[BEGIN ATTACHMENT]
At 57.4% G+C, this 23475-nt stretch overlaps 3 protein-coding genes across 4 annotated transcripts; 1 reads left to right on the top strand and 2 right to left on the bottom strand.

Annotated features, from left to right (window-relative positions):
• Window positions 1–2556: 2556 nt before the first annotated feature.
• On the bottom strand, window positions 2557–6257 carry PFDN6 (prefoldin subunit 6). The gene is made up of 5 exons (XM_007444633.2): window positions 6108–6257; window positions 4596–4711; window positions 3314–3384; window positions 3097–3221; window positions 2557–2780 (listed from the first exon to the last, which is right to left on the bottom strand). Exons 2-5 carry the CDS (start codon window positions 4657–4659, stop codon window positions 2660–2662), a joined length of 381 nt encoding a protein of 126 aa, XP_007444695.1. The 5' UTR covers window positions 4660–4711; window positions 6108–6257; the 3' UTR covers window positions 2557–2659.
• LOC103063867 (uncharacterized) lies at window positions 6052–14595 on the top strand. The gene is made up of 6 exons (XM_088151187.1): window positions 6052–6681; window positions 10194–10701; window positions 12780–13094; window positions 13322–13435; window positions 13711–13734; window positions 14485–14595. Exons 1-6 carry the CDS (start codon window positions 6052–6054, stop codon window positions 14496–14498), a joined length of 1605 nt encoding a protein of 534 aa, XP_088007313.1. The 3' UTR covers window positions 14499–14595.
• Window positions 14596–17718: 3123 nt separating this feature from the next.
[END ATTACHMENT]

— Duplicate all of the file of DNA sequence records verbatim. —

At 57.4% G+C, this 23475-nt stretch overlaps 3 protein-coding genes across 4 annotated transcripts; 1 reads left to right on the top strand and 2 right to left on the bottom strand.

Annotated features, from left to right (window-relative positions):
• Window positions 1–2556: 2556 nt before the first annotated feature.
• On the bottom strand, window positions 2557–6257 carry PFDN6 (prefoldin subunit 6). The gene is made up of 5 exons (XM_007444633.2): window positions 6108–6257; window positions 4596–4711; window positions 3314–3384; window positions 3097–3221; window positions 2557–2780 (listed from the first exon to the last, which is right to left on the bottom strand). Exons 2-5 carry the CDS (start codon window positions 4657–4659, stop codon window positions 2660–2662), a joined length of 381 nt encoding a protein of 126 aa, XP_007444695.1. The 5' UTR covers window positions 4660–4711; window positions 6108–6257; the 3' UTR covers window positions 2557–2659.
• LOC103063867 (uncharacterized) lies at window positions 6052–14595 on the top strand. The gene is made up of 6 exons (XM_088151187.1): window positions 6052–6681; window positions 10194–10701; window positions 12780–13094; window positions 13322–13435; window positions 13711–13734; window positions 14485–14595. Exons 1-6 carry the CDS (start codon window positions 6052–6054, stop codon window positions 14496–14498), a joined length of 1605 nt encoding a protein of 534 aa, XP_088007313.1. The 3' UTR covers window positions 14499–14595.
• Window positions 14596–17718: 3123 nt separating this feature from the next.